Bracing for Impact - Building Personal Food System Resilience

Bracing for Impact - Building Personal Food System Resilience

Fuel prices are on the rise once again and food prices will soon follow suit. Our grocery store food prices are directly connected to the current energy crisis that much of the world is experiencing. Fuel is needed to move food from farm to store, often being moved from one country or state to another by sea, land, rail, and air. The further our food travels to get to our plate, the more fuel it takes, and the grocery store prices must absorb the fuel price increases. Building Personal Food System Resilience amid these uncertain times is key to weathering the economic storm that is upon us.

Here are 4 tips for building Personal Food System Resilience

1. Community Connections

The first key to building food system resilience in a fast-changing world is to connect with your food on a local and community level. Connecting with local farms, growers, and producers cuts down on fuel costs because your food will not be traveling very far to reach your table. Sourcing your food locally also boosts the local economy. Farmers are struggling more than ever under the weight of added full costs, high fertilizer costs delays in shipping, and environmental issues such a drought and fires. Buying local helps the local farm and helps you save money in return. Thanks to online resources available, it is quick and easy to find growers in your area.

  • Search for local farmers markets, roadside stands, livestock handlers/slaughterhouses, orchards, and u-picks.
  • Shop local and prepare to give back to your community as well.
  • Perhaps you can plan a plant sale and sell extra plant starts, donate to the local seed bank, or start a seed bank yourself, sell extra produce or eggs, sell herbs, sell home baked bread, or provide honey through beekeeping.
  • Find a niche in your community and be active in your community food system.
  • Building and supporting community connections will ease the stress of the larger food systems and create a safe landing zone for your own food system


2. Grow your own food

Growing your food has always been a fantastic way to save money at the store. Now with fuel prices on the rise, being able to access food without using fuel will save more money than ever! One key step in growing your own food to save money is planning your garden space out efficiently.

  • Use all of your available grow zone days to grow as many crops through the seasons as possible.
  • Gardeners in many zones can grow an early spring garden, a spring garden, a summer garden, and even a winter garden!
  • Plan on growing a wide variety of fruits and vegetables to help provide as many vitamins and nutrients for your diet as possible.
  • Growing a variety of crops throughout several seasons also builds personal food system resilience by providing you with alternate crops to harvest from in case of one crop failure.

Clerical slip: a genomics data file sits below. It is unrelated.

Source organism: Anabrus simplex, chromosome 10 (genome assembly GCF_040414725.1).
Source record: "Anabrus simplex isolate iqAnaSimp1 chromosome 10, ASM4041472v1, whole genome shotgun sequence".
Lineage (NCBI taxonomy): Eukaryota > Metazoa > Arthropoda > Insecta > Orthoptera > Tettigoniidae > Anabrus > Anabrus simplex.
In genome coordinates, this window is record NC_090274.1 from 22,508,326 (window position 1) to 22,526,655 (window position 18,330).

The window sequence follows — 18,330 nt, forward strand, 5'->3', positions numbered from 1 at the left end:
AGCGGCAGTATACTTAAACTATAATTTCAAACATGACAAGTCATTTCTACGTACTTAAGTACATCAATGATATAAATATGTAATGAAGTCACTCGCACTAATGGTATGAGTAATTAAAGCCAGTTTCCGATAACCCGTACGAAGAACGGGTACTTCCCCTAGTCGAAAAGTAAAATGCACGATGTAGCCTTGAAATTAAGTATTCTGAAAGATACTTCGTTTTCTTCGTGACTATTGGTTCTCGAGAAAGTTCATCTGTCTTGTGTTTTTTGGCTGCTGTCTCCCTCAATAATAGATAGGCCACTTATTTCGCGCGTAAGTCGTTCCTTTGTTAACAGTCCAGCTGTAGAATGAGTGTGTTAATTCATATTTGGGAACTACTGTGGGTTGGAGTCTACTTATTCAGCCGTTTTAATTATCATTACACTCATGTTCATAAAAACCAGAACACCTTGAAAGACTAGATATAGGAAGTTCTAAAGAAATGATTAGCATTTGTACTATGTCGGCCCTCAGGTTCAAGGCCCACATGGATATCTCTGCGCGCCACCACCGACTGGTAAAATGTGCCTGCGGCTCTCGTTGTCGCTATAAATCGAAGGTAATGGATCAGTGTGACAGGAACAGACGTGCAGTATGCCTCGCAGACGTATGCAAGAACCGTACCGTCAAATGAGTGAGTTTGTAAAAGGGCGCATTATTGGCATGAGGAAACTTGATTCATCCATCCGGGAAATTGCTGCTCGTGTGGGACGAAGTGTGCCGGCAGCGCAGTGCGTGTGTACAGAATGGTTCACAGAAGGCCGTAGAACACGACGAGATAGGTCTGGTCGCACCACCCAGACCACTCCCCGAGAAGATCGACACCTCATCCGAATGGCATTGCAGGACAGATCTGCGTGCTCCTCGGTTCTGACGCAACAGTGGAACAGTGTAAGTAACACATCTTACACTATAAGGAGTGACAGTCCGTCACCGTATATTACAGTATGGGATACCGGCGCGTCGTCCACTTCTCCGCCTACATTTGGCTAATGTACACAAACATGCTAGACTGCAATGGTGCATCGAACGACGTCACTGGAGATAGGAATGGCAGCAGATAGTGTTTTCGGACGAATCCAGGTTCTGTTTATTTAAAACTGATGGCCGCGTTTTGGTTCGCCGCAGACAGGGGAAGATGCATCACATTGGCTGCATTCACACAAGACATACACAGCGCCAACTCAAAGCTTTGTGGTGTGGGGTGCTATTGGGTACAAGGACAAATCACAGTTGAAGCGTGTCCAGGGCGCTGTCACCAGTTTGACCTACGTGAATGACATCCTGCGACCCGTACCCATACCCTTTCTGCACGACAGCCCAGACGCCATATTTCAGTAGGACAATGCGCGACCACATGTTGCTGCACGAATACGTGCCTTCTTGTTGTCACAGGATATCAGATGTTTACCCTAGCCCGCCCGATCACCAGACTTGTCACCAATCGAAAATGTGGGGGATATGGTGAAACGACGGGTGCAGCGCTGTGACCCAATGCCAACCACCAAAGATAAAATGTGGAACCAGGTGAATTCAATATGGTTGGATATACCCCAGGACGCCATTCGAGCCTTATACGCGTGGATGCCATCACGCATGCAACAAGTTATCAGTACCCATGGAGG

• Learn to eat seasonal foods and how to cook them. Many people don’t prefer to grow crops like spinach or kale because of they have had a bad taste experience, however when these crops are grown in the cooler months these crops can take on an entirely different flavor profile and become much sweeter and crisper.
  • Study and learn more about succession planting and companion planting. These two growing techniques can help you maximize your growing space and get the most harvest for your space.
  • Learn to seed save to further build your food system resilience.
  • Heirloom and open pollinated seeds are a wonderful place to start when seed saving.


3. Raise your own protein sources and livestock feed

  • Regardless of where you live, raising your own source of protein is possible.
  • For apartments that have a patio or outdoor space, quail or rabbits could be an excellent choice for meat and eggs.
  • While there are usually restrictions to which animals you are allowed to own in a neighborhood, rabbit, quail and ducks are great additions to the backyard and these three are usually permitted. These can provide meat, eggs or both and are rarely restricted from owning.
  • For those who live outside of restricted areas, consider raising smaller animals that are easy to contain and feed such as small dairy goats, ducks, chickens, rabbits, and sheep. 
  • Growing your own feed for your livestock will also build resilience. Crops like corn, leafy greens, and Sunflowers are easy to grow and can help offset livestock feed prices which are on the rise as well.
  • Raising your own sources of protein and livestock feed will help round out your food system giving it and add layer of protection and resilience.

4. Buy stable products in bulk

For the items that are not easily harvested like wheat, sugar, grains, dried beans, etc., consider buying in bulk to reduce prices.

  • Bulk items such as wheat berries, sugar and many other grains can be stored for many years when stored properly.
  • Many stable items such as wheat and sugar are experiencing global market interruptions which could cause prices on these valuable stables to rise soon.
  • Stocking up on stables and learning to cook from scratch will save money and add another layer to your long-term food system resilience.


While food prices continue to rise around us, we can take some simple steps toward building a personal food system that is resilient to the ever-changing economic trends. Connecting with food sources on a local community level, learning to grow our own food efficiently, raising our own sources of proteins, and storing stable foods in bulk are all simple ways to help us save money on food and build a food system that is resilient. Working together as a community we can help others do the same.

Blessings of Bounty – Amber Jouben

Heritage Hollow Homestead

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